I'm assuming you're in the UK, but I did find out that by ordering through Walmart, you get over $25 worth of extra accessories for the exact same price, so why the hell not. I doubt that helps you but perhaps you can find an some place offering a similar deal.
Best of luck~
I just bought two 50's dress patterns by Butterick from Joann's for $1 each. There were around 10 different dresses, but sadly most of them were out of stock in my size at that moment, which sometimes happens when patterns are on sale.
Watch the weekly sales flyers for Joann's. They have $1-2 pattern sales by brand all the time. Also, I totally recommend just going to Joann's and planting yourself at the pattern book table and just flipping through each brand's book and writing down which ones you like. I always collect pattern numbers then wait until the brand I want is on sale for $1.
And personally, I've had horrible luck with Burda patterns. I recently bought one of their patterns and was more frustrated, and pissed off, with their lack of instructions than I have ever been with any other sewing pattern.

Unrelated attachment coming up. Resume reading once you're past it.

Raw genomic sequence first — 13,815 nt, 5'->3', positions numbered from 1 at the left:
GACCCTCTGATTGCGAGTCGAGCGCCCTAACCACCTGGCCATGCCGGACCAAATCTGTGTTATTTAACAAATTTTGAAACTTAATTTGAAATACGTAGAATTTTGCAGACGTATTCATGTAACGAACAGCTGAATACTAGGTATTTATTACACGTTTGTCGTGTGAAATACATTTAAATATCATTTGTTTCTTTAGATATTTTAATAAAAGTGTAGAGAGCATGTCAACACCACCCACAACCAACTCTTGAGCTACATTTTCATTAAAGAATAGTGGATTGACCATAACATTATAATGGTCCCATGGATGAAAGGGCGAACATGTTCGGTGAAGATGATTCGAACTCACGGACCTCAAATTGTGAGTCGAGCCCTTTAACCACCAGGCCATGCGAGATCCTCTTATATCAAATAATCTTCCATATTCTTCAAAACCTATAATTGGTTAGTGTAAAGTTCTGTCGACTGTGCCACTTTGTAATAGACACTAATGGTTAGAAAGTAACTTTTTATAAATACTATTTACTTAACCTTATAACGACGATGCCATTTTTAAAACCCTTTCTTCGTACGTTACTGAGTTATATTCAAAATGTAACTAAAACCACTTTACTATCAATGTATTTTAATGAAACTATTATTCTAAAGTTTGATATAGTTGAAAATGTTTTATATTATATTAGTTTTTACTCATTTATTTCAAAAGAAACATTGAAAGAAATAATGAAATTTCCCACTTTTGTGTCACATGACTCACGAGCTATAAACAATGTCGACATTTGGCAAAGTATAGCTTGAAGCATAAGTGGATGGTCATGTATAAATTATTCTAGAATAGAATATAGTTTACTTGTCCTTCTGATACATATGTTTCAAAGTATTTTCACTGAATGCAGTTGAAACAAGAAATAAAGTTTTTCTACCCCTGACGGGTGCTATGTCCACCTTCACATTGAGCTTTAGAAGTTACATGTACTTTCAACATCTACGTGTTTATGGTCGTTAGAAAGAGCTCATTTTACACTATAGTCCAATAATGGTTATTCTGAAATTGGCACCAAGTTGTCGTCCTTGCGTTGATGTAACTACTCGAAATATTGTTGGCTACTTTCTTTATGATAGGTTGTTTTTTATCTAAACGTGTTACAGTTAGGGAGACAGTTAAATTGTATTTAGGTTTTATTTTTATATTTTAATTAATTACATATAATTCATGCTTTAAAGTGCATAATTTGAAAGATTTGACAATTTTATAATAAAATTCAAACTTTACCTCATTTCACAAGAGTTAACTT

As for making a wig, I can only think of making a yarn wig at home. You can crochet/knit a beanie or buy a blue beanie that is crocheted/knit and then knot collections of yarn through the holes in the beanie. You could search for a tutorial on making hair on an amigurumi.
If you're looking to purchase a wig, definitely do not buy a cheap wig from a Halloween/party store. I worked at Party City for far too long, and I know that every single one of those wigs is a piece of crap not worth your money. And you look like a fool wearing them.
I 100% recommend http://www.cosplayanimewigs.com/ from personal experience with them. It did take almost a month for my wig to arrive but it is so soft and just pretty. I was definitely surprised that what I got was so nice for how affordable they are. I've also recommended this site to a few other people as well and everyone of them has said that the wig exceeded their expectations.
You can also find a ton of great wigs on eBay. Just shop around. In the least, buy a wig that has lace insets, has adjustable straps if possible, and is made of kanekalon. I never buy a wig that simply says "synthetic". I just assume it's a shitty as a Party City wig.
And if it's too shiny, you can use a little bit of baby powder on it to unshine it. But don't smother it or it will look dusty and clumpy, unless you're going that route.
Best of luck.